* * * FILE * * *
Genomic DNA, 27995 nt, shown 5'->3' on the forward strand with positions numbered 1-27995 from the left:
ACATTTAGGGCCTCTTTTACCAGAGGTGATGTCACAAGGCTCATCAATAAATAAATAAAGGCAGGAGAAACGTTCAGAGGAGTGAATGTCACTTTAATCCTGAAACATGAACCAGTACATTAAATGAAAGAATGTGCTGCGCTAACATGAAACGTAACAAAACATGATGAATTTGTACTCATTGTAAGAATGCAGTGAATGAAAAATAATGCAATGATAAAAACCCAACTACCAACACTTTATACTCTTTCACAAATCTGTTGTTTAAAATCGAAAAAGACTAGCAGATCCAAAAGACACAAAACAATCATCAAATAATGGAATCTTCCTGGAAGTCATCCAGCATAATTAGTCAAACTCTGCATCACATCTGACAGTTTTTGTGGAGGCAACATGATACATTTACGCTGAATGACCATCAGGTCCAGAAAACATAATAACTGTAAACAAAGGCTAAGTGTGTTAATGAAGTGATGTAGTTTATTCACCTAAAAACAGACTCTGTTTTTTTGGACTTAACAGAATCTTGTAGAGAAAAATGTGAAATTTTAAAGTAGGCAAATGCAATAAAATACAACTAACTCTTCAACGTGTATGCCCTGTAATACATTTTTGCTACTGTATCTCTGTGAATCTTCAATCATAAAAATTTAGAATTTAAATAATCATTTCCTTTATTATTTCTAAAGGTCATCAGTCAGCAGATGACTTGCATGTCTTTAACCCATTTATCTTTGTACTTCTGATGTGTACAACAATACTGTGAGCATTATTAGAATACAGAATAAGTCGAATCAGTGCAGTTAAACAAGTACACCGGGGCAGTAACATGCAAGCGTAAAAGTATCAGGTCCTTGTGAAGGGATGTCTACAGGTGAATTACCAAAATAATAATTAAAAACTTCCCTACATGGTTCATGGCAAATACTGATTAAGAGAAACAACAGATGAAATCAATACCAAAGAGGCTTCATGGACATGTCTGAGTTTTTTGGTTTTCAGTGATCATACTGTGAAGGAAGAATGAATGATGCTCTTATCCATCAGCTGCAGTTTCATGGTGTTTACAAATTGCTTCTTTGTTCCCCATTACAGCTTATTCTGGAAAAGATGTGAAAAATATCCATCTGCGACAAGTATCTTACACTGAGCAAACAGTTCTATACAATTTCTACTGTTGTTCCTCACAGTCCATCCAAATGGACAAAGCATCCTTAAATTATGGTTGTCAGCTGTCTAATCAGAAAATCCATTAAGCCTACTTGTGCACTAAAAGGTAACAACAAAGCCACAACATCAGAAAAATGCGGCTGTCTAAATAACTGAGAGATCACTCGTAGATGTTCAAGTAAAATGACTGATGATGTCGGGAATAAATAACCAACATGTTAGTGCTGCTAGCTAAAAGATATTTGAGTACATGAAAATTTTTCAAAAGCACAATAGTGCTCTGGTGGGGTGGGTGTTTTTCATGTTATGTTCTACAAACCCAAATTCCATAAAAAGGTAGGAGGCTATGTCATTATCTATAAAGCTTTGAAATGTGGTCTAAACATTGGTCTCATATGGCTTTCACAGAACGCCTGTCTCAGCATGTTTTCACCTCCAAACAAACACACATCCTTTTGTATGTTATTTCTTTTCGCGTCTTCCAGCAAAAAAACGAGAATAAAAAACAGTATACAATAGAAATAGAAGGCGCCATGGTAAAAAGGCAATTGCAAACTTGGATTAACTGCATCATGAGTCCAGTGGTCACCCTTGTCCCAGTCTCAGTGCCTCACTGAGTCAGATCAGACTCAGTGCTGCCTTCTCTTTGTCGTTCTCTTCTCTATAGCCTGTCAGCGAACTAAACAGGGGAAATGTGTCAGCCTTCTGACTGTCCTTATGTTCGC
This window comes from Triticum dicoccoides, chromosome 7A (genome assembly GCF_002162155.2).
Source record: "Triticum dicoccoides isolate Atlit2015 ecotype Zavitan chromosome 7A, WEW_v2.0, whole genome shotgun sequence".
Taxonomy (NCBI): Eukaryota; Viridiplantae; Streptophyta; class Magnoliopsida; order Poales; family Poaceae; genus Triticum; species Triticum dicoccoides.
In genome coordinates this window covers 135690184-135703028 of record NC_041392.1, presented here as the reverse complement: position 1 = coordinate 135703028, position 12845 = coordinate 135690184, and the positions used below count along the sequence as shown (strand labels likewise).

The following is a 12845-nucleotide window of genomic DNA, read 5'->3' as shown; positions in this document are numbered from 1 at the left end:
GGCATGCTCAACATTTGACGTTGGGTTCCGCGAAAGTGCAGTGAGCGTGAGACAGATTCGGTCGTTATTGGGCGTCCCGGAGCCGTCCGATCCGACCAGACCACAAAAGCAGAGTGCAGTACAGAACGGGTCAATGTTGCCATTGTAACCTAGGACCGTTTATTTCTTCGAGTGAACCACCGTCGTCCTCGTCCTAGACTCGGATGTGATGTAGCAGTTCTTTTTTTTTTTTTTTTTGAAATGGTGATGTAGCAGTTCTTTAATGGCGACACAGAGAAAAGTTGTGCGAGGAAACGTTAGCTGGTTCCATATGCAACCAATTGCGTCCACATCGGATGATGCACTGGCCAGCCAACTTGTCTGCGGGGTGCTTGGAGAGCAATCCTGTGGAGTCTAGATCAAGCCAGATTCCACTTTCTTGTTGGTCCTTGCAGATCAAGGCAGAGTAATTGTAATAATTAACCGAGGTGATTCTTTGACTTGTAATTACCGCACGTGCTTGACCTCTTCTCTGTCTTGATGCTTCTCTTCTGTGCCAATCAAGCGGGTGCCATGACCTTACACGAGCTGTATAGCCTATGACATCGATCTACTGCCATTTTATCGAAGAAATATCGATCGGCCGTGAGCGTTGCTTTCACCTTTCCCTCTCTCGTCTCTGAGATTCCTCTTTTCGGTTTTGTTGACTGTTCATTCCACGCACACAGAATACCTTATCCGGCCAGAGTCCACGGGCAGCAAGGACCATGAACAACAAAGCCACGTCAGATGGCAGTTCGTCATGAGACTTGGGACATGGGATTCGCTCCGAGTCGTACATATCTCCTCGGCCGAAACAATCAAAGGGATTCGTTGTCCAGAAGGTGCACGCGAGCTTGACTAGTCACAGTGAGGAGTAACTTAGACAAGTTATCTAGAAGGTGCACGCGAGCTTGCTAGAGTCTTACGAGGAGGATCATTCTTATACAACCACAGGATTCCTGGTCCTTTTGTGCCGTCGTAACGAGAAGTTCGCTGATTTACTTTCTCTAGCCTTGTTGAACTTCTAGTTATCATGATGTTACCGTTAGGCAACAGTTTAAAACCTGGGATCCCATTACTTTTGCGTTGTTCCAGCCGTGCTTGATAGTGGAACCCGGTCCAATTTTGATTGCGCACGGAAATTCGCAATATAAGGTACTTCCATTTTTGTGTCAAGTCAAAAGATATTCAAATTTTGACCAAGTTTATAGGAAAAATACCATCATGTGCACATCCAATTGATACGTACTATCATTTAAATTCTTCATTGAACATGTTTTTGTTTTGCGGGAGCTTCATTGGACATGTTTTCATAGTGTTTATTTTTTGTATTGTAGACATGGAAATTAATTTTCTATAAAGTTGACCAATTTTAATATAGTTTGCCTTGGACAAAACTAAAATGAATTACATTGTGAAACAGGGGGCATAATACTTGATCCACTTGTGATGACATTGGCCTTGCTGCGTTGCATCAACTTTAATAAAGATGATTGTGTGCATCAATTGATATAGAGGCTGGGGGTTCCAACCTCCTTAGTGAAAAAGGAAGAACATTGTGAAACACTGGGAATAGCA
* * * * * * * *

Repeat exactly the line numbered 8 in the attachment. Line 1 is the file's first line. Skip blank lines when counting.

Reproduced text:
GGCATGCTCAACATTTGACGTTGGGTTCCGCGAAAGTGCAGTGAGCGTGAGACAGATTCGGTCGTTATTGGGCGTCCCGGAGCCGTCCGATCCGACCAGACCACAAAAGCAGAGTGCAGTACAGAACGGGTCAATGTTGCCATTGTAACCTAGGACCGTTTATTTCTTCGAGTGAACCACCGTCGTCCTCGTCCTAGACTCGGATGTGATGTAGCAGTTCTTTTTTTTTTTTTTTTTGAAATGGTGATGTAGCAGTTCTTTAATGGCGACACAGAGAAAAGTTGTGCGAGGAAACGTTAGCTGGTTCCATATGCAACCAATTGCGTCCACATCGGATGATGCACTGGCCAGCCAACTTGTCTGCGGGGTGCTTGGAGAGCAATCCTGTGGAGTCTAGATCAAGCCAGATTCCACTTTCTTGTTGGTCCTTGCAGATCAAGGCAGAGTAATTGTAATAATTAACCGAGGTGATTCTTTGACTTGTAATTACCGCACGTGCTTGACCTCTTCTCTGTCTTGATGCTTCTCTTCTGTGCCAATCAAGCGGGTGCCATGACCTTACACGAGCTGTATAGCCTATGACATCGATCTACTGCCATTTTATCGAAGAAATATCGATCGGCCGTGAGCGTTGCTTTCACCTTTCCCTCTCTCGTCTCTGAGATTCCTCTTTTCGGTTTTGTTGACTGTTCATTCCACGCACACAGAATACCTTATCCGGCCAGAGTCCACGGGCAGCAAGGACCATGAACAACAAAGCCACGTCAGATGGCAGTTCGTCATGAGACTTGGGACATGGGATTCGCTCCGAGTCGTACATATCTCCTCGGCCGAAACAATCAAAGGGATTCGTTGTCCAGAAGGTGCACGCGAGCTTGACTAGTCACAGTGAGGAGTAACTTAGACAAGTTATCTAGAAGGTGCACGCGAGCTTGCTAGAGTCTTACGAGGAGGATCATTCTTATACAACCACAGGATTCCTGGTCCTTTTGTGCCGTCGTAACGAGAAGTTCGCTGATTTACTTTCTCTAGCCTTGTTGAACTTCTAGTTATCATGATGTTACCGTTAGGCAACAGTTTAAAACCTGGGATCCCATTACTTTTGCGTTGTTCCAGCCGTGCTTGATAGTGGAACCCGGTCCAATTTTGATTGCGCACGGAAATTCGCAATATAAGGTACTTCCATTTTTGTGTCAAGTCAAAAGATATTCAAATTTTGACCAAGTTTATAGGAAAAATACCATCATGTGCACATCCAATTGATACGTACTATCATTTAAATTCTTCATTGAACATGTTTTTGTTTTGCGGGAGCTTCATTGGACATGTTTTCATAGTGTTTATTTTTTGTATTGTAGACATGGAAATTAATTTTCTATAAAGTTGACCAATTTTAATATAGTTTGCCTTGGACAAAACTAAAATGAATTACATTGTGAAACAGGGGGCATAATACTTGATCCACTTGTGATGACATTGGCCTTGCTGCGTTGCATCAACTTTAATAAAGATGATTGTGTGCATCAATTGATATAGAGGCTGGGGGTTCCAACCTCCTTAGTGAAAAAGGAAGAACATTGTGAAACACTGGGAATAGCA